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Last week, I had a whole week without my kids which felt like about 6 months without them. (If I returned your email last week, or belatedly weighed in on a Chairman Mom thread, that was probably why…)
I was reminded this past weekend, when we were finally reunited, of why I love life with them so much more than without them, despite all that sleep, time to read, and the luxury of not disciplining anyone for a week.
There was a moment that was so Eli…We were leaving the zoo and the two of them were planning a version of Aladdin we were going to perform for Apple Paul. (Somehow, it’s always assumed I’ll be in the cast…in fact, I was going to be Aladdin. Which sounds like a compliment but it’s actually third billing. Evie clearly has to be the outrageous Genie and also Rajah, and Eli of course has to be Jasmine and also Jafar.)
I’ve been enjoying going through the responses on what workshops you all want out of the Chairman Mom Flee. (Haven’t bought your ticket yet? I think we have about 15 left. And yes, you can still apply for a pay what you can ticket, courtesy of Silicon Valley Bank! Email me at email@example.com)
I think I have a friend who can teach a class on self-defense, and by popular demand, my hypnotherapist I keep raving about is coming. But there are a lot of requests for someone who can teach survival skills…anyone know someone amazing?
It’s over the halfway point of the year…how are those New Year’s resolutions coming?
Yesterday, I wrote about my mounting struggles to meet my goal of reading 60 books this year. It prompted me to revisit my entire list of New Year’s resolutions. What have I stayed committed on day after day, and what barely lasted the first three months of the year?
I made 16 New Year’s resolutions, ranging everything from financial health to physical health.
The best-performing one is the cliche that most people struggle with: Fitness. I had a goal to work out four times a week and walk or run at least 15 miles a week. I do far more than that and have consistently every week this year. Fitness is my lifeline to sanity. It’s my non-negotiable.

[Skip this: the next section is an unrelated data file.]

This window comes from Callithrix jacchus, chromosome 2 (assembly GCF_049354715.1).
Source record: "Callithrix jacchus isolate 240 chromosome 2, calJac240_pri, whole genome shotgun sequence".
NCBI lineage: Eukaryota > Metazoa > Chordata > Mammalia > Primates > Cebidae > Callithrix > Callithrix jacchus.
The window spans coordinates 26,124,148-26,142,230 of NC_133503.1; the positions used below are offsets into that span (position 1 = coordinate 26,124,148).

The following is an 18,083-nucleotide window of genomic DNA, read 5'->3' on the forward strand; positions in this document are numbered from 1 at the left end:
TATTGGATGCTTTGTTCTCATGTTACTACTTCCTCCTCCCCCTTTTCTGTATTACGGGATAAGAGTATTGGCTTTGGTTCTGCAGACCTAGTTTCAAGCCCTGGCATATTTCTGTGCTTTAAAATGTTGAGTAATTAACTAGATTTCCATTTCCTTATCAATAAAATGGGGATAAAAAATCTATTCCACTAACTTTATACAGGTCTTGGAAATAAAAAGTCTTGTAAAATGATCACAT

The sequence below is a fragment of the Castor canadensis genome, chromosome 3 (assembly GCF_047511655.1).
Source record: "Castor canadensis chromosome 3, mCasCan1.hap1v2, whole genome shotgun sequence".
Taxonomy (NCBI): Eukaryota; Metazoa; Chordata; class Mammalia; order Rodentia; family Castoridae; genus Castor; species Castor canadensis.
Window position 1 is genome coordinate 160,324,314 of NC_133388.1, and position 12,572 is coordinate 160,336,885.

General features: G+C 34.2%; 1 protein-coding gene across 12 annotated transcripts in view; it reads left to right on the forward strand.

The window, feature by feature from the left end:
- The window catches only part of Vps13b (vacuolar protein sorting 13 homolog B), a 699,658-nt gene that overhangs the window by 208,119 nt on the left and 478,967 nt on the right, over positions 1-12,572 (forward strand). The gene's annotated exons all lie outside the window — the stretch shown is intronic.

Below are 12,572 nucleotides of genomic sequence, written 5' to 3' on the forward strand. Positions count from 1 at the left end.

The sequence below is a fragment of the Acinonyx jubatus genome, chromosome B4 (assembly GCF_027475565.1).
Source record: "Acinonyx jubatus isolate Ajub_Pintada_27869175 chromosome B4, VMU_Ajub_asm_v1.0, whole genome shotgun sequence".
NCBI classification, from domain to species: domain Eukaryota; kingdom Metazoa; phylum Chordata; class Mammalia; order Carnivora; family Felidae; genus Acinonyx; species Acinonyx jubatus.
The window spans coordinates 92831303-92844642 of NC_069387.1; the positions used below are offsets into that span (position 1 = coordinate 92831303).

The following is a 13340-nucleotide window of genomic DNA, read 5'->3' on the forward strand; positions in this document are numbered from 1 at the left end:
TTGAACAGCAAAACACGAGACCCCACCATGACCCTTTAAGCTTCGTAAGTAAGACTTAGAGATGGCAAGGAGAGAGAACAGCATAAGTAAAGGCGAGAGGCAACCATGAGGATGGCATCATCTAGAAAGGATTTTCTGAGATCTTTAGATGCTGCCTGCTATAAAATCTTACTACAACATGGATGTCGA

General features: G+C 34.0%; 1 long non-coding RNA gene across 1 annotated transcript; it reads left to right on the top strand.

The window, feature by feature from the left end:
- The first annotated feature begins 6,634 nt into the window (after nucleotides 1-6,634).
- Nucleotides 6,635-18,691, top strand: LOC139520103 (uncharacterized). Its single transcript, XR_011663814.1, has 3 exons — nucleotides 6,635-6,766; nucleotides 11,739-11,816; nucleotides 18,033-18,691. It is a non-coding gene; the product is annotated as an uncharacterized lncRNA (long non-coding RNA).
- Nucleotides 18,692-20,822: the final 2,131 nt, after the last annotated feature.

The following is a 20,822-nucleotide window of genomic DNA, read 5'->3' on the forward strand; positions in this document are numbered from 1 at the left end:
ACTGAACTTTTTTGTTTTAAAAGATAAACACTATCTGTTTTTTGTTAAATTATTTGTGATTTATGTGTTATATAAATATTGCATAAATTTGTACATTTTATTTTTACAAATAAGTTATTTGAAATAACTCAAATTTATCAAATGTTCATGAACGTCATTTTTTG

Last year I had a New Year’s resolution of reading a book a week. That sounds like a lot to some people, but I live with someone who reads a book a day. I saw how much Paul was learning from non-fiction or reveling in fiction all year and knew I had to do better. I got super behind during Chairman Mom’s launch, but managed to squeak across the finish line a few days before the end of the year.
So, of course, this year, I upped it to 60 books. And again, I was off to a raging start, thanks to welcoming in the New Year in a sleepy Mexican village with a massive used book store. With no work and no kids and no itinerary, I started the year doing Paul’s book-a-day diet, going on a hike, jumping in the ocean, and then eating face-numbingly spicy fish tacos.
Newsletter editor Lily here.
I don’t know if this was always an in-your-twenties thing or just a Millennial thing, but everyone I know is either getting a dog or thinking about getting a dog. It’s especially true for every cohabiting couple I know. On top of the fact that dogs are very cute, I think many of my friends see them as a good trial run for taking care of a living, breathing creature with the person they want to spend the rest of their life with. The rationale seems to be that if y’all can’t figure out how to take care of a dog together (which is more labor-intensive than a goldfish or a cat), taking care of a kid (or multiple kids)—as well as the slew of other run-of-the-mill life occurrences—probably isn’t going to go much better. Not sure if that’s entirely true, but hey, it’s been interesting to watch. I’ve become quite the pup party attendee recently and have nailed the “we got a dog!” gift.